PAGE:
Protecting the Rusty Patched Bumble Bee: Round Three

Wild bees like the rusty patched bumble bee aren’t just beautiful creatures emblematic of summertime meadows; they’re central to the functioning of natural ecosystems and agricultural production. But to no one’s surprise, Trump’s Interior Department, now led by Acting Secretary David Bernhardt, refuses to take steps required by law to protect these disappearing species. That’s why we're suing, yet again.

A foraging rusty patched bumble bee

© Clay Bolt/claybolt.com

The Fish and Wildlife Service—the agency entrusted with protecting terrestrial endangered species—concluded in 2016 that, without Endangered Species Act (ESA) protection, the rusty patched bumble bee would likely go extinct within 30 years. After NRDC sued to compel listing, the Service listed the once common and widespread pollinator as an endangered species. Following the presidential transition, however, the Trump administration sought to delay implementation of the listing. But NRDC sued for a second time, prompting the bee to receive the protection it deserved.

Upon listing the rusty patched bumble bee, the Service was required by the Endangered Species Act to designate “critical habitat,” or habitat that is central to the continued existence and recovery of the species. The Service invoked a narrow exception to that requirement, extending the deadline by one year. But now that second deadline has also come and gone, and the rusty patched bumble bee’s fragile grassland habitat continues to disappear. Our lawsuit will uphold the rule of law and make sure that the Service protects the bee’s habitat as required under the ESA.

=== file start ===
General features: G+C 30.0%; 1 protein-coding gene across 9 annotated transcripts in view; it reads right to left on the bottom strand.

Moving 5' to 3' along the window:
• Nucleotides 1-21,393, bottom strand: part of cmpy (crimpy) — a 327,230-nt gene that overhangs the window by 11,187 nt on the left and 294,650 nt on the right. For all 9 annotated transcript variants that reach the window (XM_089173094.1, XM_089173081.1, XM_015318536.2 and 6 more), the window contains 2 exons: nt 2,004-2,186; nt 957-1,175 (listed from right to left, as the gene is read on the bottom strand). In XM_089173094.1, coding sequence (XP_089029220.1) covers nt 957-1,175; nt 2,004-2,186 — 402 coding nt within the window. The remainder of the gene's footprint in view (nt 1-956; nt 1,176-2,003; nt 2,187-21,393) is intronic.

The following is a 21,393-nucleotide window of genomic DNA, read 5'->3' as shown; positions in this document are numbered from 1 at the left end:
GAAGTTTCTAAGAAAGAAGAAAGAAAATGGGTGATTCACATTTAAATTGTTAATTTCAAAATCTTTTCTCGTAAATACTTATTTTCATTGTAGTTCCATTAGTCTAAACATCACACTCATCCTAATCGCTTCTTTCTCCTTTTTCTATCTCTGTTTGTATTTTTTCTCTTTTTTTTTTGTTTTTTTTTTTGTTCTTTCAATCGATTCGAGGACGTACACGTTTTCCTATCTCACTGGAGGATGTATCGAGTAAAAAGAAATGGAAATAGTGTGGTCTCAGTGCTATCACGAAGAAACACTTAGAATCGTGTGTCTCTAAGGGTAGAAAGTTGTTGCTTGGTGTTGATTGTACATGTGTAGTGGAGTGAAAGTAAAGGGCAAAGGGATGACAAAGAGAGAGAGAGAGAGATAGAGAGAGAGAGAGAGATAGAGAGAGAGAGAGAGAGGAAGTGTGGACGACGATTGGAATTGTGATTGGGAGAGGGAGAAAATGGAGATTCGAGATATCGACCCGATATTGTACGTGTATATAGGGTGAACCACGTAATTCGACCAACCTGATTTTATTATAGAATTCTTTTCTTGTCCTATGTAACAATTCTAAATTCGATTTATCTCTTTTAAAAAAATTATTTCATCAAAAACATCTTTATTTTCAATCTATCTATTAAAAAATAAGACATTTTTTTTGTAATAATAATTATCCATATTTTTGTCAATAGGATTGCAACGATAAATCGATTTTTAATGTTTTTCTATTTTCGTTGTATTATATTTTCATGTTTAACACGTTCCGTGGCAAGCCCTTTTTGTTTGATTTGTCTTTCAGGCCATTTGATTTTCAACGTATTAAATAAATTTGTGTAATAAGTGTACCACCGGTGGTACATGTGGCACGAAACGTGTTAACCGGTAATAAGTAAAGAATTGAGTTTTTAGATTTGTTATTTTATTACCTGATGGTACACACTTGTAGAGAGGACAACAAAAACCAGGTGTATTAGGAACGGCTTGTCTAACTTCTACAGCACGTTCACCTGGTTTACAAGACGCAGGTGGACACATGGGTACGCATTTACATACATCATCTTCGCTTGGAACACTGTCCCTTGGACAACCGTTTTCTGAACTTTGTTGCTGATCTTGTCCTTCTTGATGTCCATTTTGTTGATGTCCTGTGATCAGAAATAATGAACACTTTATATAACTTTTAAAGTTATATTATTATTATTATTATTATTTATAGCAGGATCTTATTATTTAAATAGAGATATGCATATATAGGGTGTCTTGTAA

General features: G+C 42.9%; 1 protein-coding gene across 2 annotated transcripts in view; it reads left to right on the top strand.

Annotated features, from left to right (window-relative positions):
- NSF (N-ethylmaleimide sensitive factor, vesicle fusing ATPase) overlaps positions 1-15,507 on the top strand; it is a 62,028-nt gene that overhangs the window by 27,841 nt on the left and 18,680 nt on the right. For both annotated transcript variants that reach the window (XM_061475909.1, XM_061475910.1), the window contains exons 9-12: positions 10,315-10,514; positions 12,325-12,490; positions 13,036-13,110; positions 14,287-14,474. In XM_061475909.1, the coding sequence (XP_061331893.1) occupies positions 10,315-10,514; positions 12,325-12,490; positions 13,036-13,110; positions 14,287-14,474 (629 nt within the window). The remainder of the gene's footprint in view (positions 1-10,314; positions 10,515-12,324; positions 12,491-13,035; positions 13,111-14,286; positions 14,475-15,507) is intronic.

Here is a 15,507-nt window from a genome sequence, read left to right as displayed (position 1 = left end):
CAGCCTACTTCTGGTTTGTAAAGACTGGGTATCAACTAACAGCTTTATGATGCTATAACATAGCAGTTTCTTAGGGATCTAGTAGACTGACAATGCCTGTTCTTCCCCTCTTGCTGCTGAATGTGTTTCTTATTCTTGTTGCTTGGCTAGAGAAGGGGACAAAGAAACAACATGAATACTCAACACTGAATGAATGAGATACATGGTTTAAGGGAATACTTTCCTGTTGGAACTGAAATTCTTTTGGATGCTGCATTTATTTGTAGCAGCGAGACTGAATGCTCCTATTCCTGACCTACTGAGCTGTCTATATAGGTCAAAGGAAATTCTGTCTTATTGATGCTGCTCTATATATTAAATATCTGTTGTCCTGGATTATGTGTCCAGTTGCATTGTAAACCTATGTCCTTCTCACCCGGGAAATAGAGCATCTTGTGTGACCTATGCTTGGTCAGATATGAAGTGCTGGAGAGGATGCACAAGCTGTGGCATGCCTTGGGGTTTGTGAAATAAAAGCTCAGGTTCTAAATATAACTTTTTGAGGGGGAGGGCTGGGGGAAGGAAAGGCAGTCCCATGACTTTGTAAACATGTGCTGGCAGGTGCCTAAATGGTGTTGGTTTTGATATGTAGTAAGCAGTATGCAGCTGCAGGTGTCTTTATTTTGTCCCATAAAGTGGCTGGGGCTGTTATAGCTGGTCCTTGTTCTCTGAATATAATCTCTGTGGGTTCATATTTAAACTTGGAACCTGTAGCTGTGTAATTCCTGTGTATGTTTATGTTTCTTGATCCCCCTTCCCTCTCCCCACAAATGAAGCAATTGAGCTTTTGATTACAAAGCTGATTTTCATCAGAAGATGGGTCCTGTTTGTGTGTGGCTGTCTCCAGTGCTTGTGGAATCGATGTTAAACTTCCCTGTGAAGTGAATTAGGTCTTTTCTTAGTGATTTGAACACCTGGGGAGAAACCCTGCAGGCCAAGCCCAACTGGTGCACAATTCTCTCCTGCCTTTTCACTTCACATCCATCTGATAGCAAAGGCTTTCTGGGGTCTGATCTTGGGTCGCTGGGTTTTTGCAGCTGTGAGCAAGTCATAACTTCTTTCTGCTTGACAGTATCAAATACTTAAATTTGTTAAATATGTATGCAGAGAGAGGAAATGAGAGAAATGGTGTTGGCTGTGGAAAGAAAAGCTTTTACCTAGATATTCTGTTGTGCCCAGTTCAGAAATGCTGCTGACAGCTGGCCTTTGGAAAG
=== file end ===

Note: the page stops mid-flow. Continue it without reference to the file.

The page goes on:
Grasslands with diverse floral resources are vital to the bee's survival. These grassland habitats have declined by over 99% since European settlement.

U.S. Fish and Wildlife Service

This isn’t the first time the Trump administration has sought to undermine the world’s toughest and most effective wildlife protection law—and it won’t be the last. In fact, Secretary Bernhardt, the ex-oil lobbyist now running the Interior Department, has proposed to amend the ESA regulations to weaken protections for listed species. But when Secretary Bernhardt panders to his friends in the oil and gas industry instead of protecting America’s wildlife, by either ignoring the requirements of the ESA or actively undermining its implementation, we’ll be there to fight him every step of the way.

About the Authors

Lucas Rhoads

Staff Attorney, Pollinator Initiative, Nature program

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